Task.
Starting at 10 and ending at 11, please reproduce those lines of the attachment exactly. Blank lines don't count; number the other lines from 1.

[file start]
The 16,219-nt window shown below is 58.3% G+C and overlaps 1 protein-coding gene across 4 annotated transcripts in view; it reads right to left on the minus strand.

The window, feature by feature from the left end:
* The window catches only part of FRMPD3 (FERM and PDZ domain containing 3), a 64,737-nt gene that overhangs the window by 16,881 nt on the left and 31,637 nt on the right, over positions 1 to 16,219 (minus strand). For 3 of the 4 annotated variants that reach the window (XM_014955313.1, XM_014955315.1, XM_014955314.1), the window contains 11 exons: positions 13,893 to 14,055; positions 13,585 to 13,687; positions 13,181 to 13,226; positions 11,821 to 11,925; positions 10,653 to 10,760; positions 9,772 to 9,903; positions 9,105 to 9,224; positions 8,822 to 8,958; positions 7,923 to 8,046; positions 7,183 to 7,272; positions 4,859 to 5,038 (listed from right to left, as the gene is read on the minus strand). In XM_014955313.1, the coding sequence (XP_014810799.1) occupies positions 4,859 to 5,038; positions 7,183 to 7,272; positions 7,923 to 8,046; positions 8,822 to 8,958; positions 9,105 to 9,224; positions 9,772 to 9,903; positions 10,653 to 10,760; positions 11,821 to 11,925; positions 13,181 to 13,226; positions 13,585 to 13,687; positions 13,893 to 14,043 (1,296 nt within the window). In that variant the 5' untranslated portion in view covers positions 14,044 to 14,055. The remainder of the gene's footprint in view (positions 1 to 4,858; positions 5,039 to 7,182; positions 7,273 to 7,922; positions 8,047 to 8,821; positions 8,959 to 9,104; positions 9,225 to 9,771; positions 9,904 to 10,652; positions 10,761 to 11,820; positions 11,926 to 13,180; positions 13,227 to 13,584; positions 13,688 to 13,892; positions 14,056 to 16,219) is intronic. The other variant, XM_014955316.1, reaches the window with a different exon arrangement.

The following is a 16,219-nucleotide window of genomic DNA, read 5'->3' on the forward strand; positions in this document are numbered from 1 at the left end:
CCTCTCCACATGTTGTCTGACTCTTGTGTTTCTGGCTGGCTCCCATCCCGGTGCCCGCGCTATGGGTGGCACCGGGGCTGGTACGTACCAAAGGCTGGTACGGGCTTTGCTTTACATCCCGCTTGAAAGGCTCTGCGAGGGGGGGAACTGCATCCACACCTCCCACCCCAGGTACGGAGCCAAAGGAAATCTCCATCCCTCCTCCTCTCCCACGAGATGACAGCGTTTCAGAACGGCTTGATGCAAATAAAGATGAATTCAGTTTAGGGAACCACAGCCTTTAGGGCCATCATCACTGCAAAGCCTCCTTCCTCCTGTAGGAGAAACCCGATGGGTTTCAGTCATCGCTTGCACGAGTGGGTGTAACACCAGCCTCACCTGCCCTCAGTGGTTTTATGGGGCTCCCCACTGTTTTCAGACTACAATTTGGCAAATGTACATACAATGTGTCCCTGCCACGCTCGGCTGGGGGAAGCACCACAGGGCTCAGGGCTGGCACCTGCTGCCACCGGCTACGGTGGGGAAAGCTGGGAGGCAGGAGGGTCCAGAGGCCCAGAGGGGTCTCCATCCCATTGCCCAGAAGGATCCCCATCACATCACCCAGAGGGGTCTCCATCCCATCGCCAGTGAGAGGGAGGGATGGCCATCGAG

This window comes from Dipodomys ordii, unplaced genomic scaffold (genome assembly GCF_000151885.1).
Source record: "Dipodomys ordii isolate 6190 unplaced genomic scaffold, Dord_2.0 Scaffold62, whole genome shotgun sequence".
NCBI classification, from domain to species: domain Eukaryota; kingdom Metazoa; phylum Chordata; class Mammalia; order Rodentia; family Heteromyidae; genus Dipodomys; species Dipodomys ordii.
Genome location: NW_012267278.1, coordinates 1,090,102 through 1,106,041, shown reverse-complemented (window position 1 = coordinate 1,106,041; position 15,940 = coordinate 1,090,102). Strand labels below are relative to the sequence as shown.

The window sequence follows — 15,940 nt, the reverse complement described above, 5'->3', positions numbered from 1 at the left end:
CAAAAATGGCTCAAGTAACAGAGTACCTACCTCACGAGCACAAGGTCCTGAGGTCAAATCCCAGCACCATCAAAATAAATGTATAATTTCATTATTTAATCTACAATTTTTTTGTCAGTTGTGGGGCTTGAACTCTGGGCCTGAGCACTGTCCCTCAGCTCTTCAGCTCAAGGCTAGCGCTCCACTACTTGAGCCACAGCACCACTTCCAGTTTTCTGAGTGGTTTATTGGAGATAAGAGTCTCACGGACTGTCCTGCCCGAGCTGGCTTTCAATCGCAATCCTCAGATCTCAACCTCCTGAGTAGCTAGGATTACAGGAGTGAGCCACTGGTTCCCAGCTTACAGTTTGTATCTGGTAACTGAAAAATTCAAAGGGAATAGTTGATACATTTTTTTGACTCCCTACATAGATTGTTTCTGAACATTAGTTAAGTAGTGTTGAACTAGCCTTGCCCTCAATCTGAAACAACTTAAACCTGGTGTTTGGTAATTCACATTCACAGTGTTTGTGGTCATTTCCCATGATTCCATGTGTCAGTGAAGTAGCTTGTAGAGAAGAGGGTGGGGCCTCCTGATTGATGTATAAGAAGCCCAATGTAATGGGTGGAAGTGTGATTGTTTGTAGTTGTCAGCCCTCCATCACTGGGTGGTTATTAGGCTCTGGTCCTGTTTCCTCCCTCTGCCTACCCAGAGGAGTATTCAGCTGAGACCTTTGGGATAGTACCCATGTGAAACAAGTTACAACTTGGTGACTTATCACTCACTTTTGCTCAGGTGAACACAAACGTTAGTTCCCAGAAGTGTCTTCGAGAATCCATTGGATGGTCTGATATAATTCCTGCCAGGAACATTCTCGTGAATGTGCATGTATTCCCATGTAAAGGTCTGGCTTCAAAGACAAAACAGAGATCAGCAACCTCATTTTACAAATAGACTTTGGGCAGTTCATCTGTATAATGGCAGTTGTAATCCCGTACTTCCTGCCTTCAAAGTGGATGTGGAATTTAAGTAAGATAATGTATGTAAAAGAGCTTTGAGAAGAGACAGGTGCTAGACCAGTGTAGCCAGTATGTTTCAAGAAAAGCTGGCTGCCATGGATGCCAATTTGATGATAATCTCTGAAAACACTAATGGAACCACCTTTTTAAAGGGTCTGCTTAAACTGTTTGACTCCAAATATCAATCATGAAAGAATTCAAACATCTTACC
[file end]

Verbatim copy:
The window sequence follows — 15,940 nt, the reverse complement described above, 5'->3', positions numbered from 1 at the left end:
CAAAAATGGCTCAAGTAACAGAGTACCTACCTCACGAGCACAAGGTCCTGAGGTCAAATCCCAGCACCATCAAAATAAATGTATAATTTCATTATTTAATCTACAATTTTTTTGTCAGTTGTGGGGCTTGAACTCTGGGCCTGAGCACTGTCCCTCAGCTCTTCAGCTCAAGGCTAGCGCTCCACTACTTGAGCCACAGCACCACTTCCAGTTTTCTGAGTGGTTTATTGGAGATAAGAGTCTCACGGACTGTCCTGCCCGAGCTGGCTTTCAATCGCAATCCTCAGATCTCAACCTCCTGAGTAGCTAGGATTACAGGAGTGAGCCACTGGTTCCCAGCTTACAGTTTGTATCTGGTAACTGAAAAATTCAAAGGGAATAGTTGATACATTTTTTTGACTCCCTACATAGATTGTTTCTGAACATTAGTTAAGTAGTGTTGAACTAGCCTTGCCCTCAATCTGAAACAACTTAAACCTGGTGTTTGGTAATTCACATTCACAGTGTTTGTGGTCATTTCCCATGATTCCATGTGTCAGTGAAGTAGCTTGTAGAGAAGAGGGTGGGGCCTCCTGATTGATGTATAAGAAGCCCAATGTAATGGGTGGAAGTGTGATTGTTTGTAGTTGTCAGCCCTCCATCACTGGGTGGTTATTAGGCTCTGGTCCTGTTTCCTCCCTCTGCCTACCCAGAGGAGTATTCAGCTGAGACCTTTGGGATAGTACCCATGTGAAACAAGTTACAACTTGGTGACTTATCACTCACTTTTGCTCAGGTGAACACAAACGTTAGTTCCCAGAAGTGTCTTCGAGAATCCATTGGATGGTCTGATATAATTCCTGCCAGGAACATTCTCGTGAATGTGCATGTATTCCCATGTAAAGGTCTGGCTTCAAAGACAAAACAGAGATCAGCAACCTCATTTTACAAATAGACTTTGGGCAGTTCATCTGTATAATGGCAGTTGTAATCCCGTACTTCCTGCCTTCAAAGTGGATGTGGAATTTAAGTAAGATAATGTATGTAAAAGAGCTTTGAGAAGAGACAGGTGCTAGACCAGTGTAGCCAGTATGTTTCAAGAAAAGCTGGCTGCCATGGATGCCAATTTGATGATAATCTCTGAAAACACTAATGGAACCACCTTTTTAAAGGGTCTGCTTAAACTGTTTGACTCCAAATATCAATCATGAAAGAATTCAAACATCTTACC